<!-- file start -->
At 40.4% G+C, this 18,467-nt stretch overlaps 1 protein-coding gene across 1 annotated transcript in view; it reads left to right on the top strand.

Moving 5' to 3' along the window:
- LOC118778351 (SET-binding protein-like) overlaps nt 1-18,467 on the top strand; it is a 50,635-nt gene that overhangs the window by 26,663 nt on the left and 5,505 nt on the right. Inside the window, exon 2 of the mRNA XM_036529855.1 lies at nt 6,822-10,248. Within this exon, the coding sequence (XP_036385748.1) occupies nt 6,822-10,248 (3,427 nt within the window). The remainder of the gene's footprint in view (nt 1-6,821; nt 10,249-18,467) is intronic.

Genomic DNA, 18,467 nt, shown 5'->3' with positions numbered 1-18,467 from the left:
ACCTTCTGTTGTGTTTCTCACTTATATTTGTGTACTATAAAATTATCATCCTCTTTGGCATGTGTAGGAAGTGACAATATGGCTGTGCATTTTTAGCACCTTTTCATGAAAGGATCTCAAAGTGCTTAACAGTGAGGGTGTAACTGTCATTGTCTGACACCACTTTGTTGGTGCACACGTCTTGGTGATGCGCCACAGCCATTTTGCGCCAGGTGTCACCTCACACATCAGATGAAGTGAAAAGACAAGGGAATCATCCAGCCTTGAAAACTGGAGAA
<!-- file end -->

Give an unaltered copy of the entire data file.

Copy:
At 40.4% G+C, this 18,467-nt stretch overlaps 1 protein-coding gene across 1 annotated transcript in view; it reads left to right on the top strand.

Moving 5' to 3' along the window:
- LOC118778351 (SET-binding protein-like) overlaps nt 1-18,467 on the top strand; it is a 50,635-nt gene that overhangs the window by 26,663 nt on the left and 5,505 nt on the right. Inside the window, exon 2 of the mRNA XM_036529855.1 lies at nt 6,822-10,248. Within this exon, the coding sequence (XP_036385748.1) occupies nt 6,822-10,248 (3,427 nt within the window). The remainder of the gene's footprint in view (nt 1-6,821; nt 10,249-18,467) is intronic.

Genomic DNA, 18,467 nt, shown 5'->3' with positions numbered 1-18,467 from the left:
ACCTTCTGTTGTGTTTCTCACTTATATTTGTGTACTATAAAATTATCATCCTCTTTGGCATGTGTAGGAAGTGACAATATGGCTGTGCATTTTTAGCACCTTTTCATGAAAGGATCTCAAAGTGCTTAACAGTGAGGGTGTAACTGTCATTGTCTGACACCACTTTGTTGGTGCACACGTCTTGGTGATGCGCCACAGCCATTTTGCGCCAGGTGTCACCTCACACATCAGATGAAGTGAAAAGACAAGGGAATCATCCAGCCTTGAAAACTGGAGAA